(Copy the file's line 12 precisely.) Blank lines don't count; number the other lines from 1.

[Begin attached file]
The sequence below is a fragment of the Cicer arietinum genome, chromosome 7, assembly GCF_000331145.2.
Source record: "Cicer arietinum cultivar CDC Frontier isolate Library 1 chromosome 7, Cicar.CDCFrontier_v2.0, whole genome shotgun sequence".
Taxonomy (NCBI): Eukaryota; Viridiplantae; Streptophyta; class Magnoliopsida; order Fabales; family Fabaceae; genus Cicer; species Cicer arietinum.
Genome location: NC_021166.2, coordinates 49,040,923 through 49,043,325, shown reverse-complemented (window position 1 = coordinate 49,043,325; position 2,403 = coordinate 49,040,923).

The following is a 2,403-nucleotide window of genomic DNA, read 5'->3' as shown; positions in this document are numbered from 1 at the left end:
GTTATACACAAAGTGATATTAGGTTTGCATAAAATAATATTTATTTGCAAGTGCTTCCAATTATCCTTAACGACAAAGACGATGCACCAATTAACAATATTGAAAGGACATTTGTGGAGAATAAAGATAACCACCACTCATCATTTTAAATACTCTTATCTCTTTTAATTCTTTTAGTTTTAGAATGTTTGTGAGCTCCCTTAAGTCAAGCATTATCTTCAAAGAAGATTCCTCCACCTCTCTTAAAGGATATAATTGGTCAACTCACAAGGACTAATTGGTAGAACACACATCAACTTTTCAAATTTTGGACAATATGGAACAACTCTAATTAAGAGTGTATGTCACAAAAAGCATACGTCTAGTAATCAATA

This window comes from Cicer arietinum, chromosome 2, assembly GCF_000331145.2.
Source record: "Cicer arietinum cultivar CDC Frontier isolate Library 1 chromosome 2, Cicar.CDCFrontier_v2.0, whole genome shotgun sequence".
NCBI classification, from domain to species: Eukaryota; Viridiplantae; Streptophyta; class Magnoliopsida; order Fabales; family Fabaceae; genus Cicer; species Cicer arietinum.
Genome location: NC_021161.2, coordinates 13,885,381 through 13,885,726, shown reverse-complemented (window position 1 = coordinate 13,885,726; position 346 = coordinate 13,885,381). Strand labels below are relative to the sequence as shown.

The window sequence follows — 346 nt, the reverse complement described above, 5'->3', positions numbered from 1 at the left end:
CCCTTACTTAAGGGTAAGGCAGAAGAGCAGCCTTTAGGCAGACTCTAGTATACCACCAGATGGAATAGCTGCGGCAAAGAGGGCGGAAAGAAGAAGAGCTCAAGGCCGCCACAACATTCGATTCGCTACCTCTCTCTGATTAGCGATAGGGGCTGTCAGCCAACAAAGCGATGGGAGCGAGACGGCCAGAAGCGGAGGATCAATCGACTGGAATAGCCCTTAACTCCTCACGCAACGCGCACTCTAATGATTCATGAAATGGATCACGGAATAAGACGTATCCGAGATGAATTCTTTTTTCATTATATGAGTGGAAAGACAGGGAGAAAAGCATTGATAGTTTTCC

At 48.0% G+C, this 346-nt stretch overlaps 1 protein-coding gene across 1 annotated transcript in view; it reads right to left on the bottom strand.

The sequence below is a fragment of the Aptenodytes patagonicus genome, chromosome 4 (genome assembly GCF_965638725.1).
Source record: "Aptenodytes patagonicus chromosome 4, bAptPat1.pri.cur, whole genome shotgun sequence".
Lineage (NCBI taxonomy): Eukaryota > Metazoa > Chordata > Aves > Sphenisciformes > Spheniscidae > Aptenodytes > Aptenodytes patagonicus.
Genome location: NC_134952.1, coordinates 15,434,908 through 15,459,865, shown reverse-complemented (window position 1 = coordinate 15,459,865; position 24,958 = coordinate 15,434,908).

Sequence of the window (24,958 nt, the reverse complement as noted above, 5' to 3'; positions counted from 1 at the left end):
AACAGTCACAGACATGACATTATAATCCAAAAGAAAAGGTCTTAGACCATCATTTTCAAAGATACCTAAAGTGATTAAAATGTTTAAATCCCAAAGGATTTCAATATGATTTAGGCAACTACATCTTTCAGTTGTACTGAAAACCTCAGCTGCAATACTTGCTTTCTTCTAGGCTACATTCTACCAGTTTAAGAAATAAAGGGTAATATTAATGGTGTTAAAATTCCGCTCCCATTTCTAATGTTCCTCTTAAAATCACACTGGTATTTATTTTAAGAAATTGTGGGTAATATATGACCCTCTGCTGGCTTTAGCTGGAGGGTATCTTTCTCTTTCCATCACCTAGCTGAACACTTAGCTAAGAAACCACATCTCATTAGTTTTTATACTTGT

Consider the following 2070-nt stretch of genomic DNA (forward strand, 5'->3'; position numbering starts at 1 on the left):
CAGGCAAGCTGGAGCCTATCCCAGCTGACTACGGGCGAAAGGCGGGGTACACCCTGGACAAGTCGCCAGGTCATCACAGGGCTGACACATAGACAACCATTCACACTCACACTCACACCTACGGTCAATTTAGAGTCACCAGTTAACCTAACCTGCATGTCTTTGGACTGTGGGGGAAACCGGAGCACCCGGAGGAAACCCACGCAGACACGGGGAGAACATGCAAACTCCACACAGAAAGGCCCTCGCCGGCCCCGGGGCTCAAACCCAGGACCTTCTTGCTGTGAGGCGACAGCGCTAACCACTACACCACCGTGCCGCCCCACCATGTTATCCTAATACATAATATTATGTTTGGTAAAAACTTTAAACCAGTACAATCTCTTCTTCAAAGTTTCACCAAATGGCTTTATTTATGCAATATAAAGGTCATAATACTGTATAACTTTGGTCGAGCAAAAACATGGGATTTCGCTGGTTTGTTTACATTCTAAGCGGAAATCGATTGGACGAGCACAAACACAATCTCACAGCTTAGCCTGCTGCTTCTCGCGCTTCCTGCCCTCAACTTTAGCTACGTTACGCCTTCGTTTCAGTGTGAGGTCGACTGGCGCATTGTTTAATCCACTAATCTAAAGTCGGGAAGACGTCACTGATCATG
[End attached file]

CCCTTACTTAAGGGTAAGGCAGAAGAGCAGCCTTTAGGCAGACTCTAGTATACCACCAGATGGAATAGCTGCGGCAAAGAGGGCGGAAAGAAGAAGAGCTCAAGGCCGCCACAACATTCGATTCGCTACCTCTCTCTGATTAGCGATAGGGGCTGTCAGCCAACAAAGCGATGGGAGCGAGACGGCCAGAAGCGGAGGATCAATCGACTGGAATAGCCCTTAACTCCTCACGCAACGCGCACTCTAATGATTCATGAAATGGATCACGGAATAAGACGTATCCGAGATGAATTCTTTTTTCATTATATGAGTGGAAAGACAGGGAGAAAAGCATTGATAGTTTTCC